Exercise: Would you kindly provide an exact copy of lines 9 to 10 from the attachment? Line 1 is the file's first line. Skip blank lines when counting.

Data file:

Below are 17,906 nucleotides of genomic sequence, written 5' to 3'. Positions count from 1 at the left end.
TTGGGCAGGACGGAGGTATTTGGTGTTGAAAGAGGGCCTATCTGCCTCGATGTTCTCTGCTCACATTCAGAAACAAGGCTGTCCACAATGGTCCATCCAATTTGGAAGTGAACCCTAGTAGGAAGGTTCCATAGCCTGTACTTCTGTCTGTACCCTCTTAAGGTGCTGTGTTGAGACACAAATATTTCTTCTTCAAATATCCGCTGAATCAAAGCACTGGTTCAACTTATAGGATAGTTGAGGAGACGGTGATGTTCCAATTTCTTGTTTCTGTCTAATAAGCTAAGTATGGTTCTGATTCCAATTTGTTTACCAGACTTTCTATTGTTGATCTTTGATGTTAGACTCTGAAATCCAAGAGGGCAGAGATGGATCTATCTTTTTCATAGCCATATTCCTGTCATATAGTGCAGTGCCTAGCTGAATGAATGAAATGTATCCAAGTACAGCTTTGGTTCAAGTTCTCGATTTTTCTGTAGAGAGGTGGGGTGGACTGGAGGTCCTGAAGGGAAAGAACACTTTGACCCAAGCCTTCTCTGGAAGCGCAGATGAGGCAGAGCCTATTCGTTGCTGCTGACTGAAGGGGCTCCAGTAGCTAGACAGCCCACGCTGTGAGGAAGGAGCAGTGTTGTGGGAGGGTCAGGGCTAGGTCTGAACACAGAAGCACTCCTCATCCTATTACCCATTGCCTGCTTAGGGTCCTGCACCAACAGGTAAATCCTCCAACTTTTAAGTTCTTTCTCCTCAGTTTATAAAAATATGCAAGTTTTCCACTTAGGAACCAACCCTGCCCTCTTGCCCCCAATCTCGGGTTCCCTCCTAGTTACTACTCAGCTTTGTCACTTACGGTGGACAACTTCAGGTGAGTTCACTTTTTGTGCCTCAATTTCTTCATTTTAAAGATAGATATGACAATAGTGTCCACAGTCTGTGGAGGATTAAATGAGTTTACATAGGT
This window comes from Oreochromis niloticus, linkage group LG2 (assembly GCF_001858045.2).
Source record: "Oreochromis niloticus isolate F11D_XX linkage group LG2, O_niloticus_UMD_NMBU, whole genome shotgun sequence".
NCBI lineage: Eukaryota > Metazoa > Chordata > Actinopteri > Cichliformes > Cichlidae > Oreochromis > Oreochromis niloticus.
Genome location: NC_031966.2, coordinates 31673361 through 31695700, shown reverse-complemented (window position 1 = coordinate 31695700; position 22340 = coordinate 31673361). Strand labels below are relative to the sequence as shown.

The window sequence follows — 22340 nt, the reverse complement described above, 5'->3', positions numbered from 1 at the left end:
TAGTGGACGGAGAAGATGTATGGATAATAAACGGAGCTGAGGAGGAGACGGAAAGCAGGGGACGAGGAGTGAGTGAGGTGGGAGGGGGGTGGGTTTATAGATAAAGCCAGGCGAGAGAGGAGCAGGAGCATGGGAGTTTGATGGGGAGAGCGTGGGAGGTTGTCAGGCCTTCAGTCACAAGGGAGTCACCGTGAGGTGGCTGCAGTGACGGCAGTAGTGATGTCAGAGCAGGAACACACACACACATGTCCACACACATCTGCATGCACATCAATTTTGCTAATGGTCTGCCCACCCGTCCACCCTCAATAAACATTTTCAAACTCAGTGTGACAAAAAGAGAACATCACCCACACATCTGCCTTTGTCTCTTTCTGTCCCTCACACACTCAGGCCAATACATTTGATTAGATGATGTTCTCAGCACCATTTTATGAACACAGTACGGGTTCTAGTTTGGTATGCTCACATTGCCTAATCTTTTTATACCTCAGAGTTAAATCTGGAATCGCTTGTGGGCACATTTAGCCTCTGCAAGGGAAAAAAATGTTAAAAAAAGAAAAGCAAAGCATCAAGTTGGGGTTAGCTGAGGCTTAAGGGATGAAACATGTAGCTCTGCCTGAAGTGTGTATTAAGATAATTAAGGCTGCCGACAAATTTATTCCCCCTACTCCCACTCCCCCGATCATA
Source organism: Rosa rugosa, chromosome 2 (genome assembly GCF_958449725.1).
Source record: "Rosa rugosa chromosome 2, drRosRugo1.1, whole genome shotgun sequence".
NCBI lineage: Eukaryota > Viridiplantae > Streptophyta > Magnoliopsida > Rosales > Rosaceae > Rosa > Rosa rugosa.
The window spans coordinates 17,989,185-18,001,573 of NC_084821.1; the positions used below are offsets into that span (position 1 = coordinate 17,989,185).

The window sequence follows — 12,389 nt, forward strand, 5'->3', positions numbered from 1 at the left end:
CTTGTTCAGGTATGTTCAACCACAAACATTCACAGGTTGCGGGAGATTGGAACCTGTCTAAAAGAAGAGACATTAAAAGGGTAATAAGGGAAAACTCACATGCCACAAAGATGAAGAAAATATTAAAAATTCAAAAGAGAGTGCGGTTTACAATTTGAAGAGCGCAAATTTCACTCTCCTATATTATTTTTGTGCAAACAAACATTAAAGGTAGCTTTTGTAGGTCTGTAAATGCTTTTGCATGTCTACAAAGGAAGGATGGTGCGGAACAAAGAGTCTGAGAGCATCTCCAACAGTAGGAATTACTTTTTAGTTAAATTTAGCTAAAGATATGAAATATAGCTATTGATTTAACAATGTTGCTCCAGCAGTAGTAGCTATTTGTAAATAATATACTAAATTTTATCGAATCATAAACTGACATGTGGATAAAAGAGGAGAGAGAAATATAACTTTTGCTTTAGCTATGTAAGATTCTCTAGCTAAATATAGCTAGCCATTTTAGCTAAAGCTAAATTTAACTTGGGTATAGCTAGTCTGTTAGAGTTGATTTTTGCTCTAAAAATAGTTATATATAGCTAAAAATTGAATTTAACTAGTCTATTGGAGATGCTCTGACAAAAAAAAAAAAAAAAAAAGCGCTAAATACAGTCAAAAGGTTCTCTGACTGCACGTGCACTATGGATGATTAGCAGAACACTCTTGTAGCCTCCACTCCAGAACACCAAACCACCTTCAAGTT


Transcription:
Source organism: Rosa rugosa, chromosome 2 (genome assembly GCF_958449725.1).
Source record: "Rosa rugosa chromosome 2, drRosRugo1.1, whole genome shotgun sequence".